Book Review: Stolen Songbird by Danielle L. Jensen

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This book was an absolute pleasure to read. It was magical. It was charming. It was exciting. It was just absolutely fantastic. I highly recommend this book for its wonderful storytelling and unique storyline and characters.

Plot: The book is about a talented singer named Cecile, who is kidnapped and taken to an underground city of trolls called Trollum. Here, she is forced to marry the prince of trolls, Tristan, because they believe she is the girl destined to free them from the curse that has kept them from going out in the sun all these centuries. Lo and behold, not everything is what it seems. There are hidden agendas, conspiracies, betrayals, and deceptions.

The plot is amazing. I didn’t know how much I could love a book centered on trolls, but now I know the answer. A lot. The world is fantastic, but there is a darkness to it. Beneath the magic to Trollum lie a lot of issues. There is prejudice, slavery, and a lot of hatred and bitterness. There are layers to the story that makes the readers unable to put the book down.

Characters: The characters are fantastic and very well developed. I have high standards for young adult heroines, and Cecile did not disappoint. Yes, she is scared and dejected at first, but who wouldn’t be? Despite every obstacle in her way though, hope glimmered inside her, and I found myself really loving her character. I sympathized with her. She is an innocent girl who got caught up in something much bigger than herself. She is bold, stubborn, selfless, and compassionate. She refuses to sit around and be idle when there is so much secrecy going around, and it makes the readers root for her.

The leading man is just as brilliant. Tristan comes off as cold and snarky at first, but it ends up making sense. He is witty and clever, and this, paired with Cecile’s own boldness and cleverness, makes for some pretty awesome dialogue throughout the story. Tristan is loyal to his subjects. He is kind and would do anything for the people he loves. This is what a main love interest should be like. Tristan is sarcastic and confident, but it doesn’t translate into being a jackass. I loved him as a character, and together, they made for a great couple.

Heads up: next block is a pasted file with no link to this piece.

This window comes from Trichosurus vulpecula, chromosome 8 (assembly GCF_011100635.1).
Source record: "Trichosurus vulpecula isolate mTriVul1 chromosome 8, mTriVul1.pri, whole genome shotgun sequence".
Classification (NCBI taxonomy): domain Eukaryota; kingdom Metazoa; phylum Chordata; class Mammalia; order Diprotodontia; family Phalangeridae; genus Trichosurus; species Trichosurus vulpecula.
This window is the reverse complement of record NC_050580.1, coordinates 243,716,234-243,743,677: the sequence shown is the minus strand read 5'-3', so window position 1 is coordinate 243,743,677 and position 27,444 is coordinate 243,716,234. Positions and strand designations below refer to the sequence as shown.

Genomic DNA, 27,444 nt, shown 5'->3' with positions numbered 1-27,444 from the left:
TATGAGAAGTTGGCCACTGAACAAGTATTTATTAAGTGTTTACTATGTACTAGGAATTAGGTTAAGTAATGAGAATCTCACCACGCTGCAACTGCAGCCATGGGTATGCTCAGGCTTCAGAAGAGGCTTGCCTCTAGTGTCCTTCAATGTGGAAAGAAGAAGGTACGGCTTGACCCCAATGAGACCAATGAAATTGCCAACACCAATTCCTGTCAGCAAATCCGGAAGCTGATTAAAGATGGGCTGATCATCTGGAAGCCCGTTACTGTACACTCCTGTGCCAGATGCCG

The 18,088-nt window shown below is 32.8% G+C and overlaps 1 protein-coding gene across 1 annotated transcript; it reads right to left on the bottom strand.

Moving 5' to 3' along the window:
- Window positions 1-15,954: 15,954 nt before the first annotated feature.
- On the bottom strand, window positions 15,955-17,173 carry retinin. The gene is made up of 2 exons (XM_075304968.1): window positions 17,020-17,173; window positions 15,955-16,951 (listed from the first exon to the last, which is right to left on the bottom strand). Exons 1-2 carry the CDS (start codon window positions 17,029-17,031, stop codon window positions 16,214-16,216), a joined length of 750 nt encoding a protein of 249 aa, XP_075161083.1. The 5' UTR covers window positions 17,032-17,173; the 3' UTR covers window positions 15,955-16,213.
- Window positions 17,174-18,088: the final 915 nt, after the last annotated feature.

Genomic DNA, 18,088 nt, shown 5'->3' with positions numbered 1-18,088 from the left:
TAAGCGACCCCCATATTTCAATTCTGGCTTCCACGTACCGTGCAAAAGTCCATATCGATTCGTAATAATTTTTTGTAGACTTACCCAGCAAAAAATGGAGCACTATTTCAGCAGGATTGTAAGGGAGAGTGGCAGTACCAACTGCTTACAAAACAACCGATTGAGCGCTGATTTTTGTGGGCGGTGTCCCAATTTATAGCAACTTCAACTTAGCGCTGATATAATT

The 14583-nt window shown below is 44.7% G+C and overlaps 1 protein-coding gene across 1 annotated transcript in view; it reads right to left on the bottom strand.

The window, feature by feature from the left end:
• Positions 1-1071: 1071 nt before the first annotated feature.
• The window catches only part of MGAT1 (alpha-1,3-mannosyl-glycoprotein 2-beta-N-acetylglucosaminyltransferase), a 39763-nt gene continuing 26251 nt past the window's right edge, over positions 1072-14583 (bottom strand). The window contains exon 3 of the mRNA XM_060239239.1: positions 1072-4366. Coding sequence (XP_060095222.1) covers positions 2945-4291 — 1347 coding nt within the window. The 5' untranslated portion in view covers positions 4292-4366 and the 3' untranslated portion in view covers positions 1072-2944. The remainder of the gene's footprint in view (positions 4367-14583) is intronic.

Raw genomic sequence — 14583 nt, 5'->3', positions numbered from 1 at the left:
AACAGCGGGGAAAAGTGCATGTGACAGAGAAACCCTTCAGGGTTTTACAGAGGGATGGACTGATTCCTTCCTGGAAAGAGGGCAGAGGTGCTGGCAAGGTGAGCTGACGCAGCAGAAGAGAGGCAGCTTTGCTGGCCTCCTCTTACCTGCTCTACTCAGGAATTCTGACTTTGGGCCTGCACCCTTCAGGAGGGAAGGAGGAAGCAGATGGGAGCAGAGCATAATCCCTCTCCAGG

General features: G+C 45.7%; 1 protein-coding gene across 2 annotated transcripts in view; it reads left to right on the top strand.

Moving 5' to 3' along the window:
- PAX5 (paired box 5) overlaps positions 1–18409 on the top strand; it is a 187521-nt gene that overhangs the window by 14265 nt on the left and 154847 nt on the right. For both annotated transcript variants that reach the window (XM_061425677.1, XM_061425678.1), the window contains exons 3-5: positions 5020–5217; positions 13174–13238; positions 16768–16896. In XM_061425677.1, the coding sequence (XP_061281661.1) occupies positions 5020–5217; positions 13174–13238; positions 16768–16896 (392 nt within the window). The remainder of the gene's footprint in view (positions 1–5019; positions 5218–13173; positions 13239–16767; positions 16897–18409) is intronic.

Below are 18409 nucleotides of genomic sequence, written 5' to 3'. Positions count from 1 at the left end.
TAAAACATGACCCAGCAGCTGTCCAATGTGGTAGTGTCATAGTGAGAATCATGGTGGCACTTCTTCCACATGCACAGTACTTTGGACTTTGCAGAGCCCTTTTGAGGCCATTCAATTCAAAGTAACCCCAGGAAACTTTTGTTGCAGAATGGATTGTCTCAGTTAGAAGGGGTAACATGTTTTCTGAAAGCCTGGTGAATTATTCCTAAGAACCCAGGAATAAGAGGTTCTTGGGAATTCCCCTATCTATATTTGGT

Romance: I am not a fan of romance. I have said this many times, but this is the kind of book that makes me want to read about love and whatnot. The romance between Cecile and Tristan feels real. It snuck up on me. There is no instalove thank goodness. And no love triangles! Hallelujah! There is, however, chemistry there and tension that makes the romance so worthwhile. And even though romance is a big aspect of this novel, it didn’t overshadow the wonderful plot and world the author has painted for us, which is a great achievement.

World-Building: The world is absolutely fantastic and mesmerizing. I could feel the magic, and I felt as if I was truly there. Trollum is dark and dim, but it is overflowing with magnificent magic. It is an otherworldly place that I couldn’t get enough off. The hierarchy with the trolls, half-bloods, and humans is well developed and a nice addition to the plot. It is unfair, and it feels real. It’s a parallel to the real world we live in, so it makes us connect with these characters. It makes this wholly magical place feel real. We want to root for these people – see good triumph evil.

Overall, I would recommend this book in a heartbeat. It’s a wonderful fantasy book filled with tons of magic that will leave you wanting more. I am very much looking forward to the next installment.

Book Review: Scintillate by Tracy Clark

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Scintillate is a book about a young girl named Cora who can see auras. She goes on a quest to find out the truth about her mother and the truth about what she is. She finds herself drawn to the new Irish exchange student. When he goes back to Ireland, she follows him because that’s where her mother was researching. She then finds herself in grave danger from those who want to use her power.

Being from Ireland, I was beyond ecstatic when I received a copy of this book. I mean, a book having to do with my childhood land, auras and whatnot? Count me in. Unfortunately, it did not live up to my expectations. The major problem I had with this book is that, for the most part, it was entirely and disappointingly boring. I had to force myself to finish it because it was just so clichéd and banal. It fell into so many annoying young adult tropes.

1.The Mary-Sue/Special Snowflake

“You’re different from them.”

“It’s not just the color of your eyes – though, damn, that emerald green against your black hair slays me. It’s what’s in them. I feel like I know everything… and nothing, when I look your eyes.”

Cora is just so special. She really is. The readers are told she is plain, but how can we believe that when two amazingly gorgeous guys fall instantly in love with her? She has a hot Irish exchange student from Ireland and a gorgeous Italian boy pining after her. To top it off, she has an extremely rare power and is being hunted because of it.

Cora also makes stupid decisions. After being told how dangerous her gift is and not to trust anyone with the secret, she immediately tells her two friends. She researches in a PUBLIC library. She goes against all of her instincts to be with a guy she barely knows. Even her cousin is okay with letting him drive her home after having fainted. This is how horror movies happen, my friends.